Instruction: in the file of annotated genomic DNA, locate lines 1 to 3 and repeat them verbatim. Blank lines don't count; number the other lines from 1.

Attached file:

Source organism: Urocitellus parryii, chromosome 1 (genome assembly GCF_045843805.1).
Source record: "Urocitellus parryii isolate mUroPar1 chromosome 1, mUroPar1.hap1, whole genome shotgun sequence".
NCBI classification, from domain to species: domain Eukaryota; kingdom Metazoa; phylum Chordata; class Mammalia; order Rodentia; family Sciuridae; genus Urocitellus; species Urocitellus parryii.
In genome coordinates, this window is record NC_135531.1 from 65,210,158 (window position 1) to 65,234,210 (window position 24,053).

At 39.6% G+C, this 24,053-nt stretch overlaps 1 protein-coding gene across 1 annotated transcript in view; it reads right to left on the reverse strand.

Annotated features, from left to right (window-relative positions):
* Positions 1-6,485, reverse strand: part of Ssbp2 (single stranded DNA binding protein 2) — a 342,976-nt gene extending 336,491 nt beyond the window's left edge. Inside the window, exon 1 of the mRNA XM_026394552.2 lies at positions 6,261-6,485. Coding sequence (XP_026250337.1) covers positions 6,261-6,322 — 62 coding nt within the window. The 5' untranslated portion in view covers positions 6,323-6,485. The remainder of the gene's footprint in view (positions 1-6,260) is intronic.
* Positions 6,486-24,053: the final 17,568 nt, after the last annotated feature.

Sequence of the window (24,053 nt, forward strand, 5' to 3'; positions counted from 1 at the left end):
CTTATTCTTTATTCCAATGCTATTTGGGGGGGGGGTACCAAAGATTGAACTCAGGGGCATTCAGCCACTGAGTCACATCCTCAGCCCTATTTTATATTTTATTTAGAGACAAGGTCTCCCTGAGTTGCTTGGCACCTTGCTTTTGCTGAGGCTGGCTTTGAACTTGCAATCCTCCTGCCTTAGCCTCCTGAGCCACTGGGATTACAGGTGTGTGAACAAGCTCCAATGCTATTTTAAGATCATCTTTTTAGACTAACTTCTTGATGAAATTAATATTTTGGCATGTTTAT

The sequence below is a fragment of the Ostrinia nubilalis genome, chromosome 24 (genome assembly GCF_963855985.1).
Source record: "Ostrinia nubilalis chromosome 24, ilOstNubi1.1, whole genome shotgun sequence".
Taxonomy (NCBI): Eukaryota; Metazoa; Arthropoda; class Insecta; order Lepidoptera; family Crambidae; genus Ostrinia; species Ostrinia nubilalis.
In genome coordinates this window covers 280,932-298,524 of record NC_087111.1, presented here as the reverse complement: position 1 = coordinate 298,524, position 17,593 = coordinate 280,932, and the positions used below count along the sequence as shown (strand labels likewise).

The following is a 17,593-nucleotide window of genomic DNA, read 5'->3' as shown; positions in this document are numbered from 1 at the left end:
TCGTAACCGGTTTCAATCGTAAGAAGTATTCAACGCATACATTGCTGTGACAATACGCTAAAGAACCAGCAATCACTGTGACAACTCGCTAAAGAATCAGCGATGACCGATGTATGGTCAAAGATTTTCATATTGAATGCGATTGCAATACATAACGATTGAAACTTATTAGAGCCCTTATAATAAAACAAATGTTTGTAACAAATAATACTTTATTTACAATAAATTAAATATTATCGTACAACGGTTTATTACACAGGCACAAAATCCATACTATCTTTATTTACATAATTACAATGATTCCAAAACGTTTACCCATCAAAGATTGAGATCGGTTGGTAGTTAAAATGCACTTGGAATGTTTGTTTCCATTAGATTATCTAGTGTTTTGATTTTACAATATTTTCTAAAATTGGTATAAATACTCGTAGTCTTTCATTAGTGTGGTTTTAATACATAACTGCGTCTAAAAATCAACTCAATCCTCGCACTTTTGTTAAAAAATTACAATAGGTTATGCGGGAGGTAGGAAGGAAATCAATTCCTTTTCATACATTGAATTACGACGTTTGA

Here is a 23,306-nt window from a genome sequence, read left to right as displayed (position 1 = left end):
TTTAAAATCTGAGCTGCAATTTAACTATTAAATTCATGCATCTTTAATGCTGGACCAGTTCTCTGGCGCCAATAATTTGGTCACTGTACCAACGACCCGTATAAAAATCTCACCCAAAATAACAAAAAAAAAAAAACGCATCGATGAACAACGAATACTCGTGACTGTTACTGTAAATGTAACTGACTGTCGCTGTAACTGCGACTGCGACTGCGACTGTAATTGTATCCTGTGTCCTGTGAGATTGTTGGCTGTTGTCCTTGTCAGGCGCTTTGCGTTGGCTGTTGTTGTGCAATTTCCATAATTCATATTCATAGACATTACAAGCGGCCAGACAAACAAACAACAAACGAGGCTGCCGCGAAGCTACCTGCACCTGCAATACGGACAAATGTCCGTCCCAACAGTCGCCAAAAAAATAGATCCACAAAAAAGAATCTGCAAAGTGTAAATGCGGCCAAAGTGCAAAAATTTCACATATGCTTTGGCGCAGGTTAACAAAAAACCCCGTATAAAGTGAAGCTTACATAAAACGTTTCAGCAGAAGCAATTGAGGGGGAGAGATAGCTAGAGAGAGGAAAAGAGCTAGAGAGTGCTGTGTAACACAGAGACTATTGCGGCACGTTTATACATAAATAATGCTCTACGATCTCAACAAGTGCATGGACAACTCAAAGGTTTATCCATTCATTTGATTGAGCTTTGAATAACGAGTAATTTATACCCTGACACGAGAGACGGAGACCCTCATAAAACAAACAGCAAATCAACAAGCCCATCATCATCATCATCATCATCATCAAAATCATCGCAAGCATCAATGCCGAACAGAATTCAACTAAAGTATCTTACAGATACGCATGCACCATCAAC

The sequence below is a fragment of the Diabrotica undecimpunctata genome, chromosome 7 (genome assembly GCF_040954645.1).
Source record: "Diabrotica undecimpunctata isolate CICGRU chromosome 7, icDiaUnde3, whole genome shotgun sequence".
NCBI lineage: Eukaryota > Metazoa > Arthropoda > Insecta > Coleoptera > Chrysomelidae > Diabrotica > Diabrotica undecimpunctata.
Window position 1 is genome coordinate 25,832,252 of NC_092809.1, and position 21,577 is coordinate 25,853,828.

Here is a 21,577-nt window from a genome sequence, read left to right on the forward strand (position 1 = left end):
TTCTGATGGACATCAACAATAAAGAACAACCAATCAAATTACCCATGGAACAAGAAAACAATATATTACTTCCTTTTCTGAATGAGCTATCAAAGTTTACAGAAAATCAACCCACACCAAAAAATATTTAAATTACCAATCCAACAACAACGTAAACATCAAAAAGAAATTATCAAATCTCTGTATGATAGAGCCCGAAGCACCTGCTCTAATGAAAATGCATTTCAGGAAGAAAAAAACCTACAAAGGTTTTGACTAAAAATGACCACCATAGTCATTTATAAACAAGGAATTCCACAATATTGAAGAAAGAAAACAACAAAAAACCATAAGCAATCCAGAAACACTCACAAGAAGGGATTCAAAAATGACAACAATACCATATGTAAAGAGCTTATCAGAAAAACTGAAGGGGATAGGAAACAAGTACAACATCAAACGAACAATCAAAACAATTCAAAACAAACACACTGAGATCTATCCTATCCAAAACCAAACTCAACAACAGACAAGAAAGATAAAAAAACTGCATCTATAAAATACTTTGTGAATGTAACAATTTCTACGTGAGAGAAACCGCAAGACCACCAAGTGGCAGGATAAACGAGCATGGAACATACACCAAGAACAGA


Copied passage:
Source organism: Urocitellus parryii, chromosome 1 (genome assembly GCF_045843805.1).
Source record: "Urocitellus parryii isolate mUroPar1 chromosome 1, mUroPar1.hap1, whole genome shotgun sequence".
NCBI classification, from domain to species: domain Eukaryota; kingdom Metazoa; phylum Chordata; class Mammalia; order Rodentia; family Sciuridae; genus Urocitellus; species Urocitellus parryii.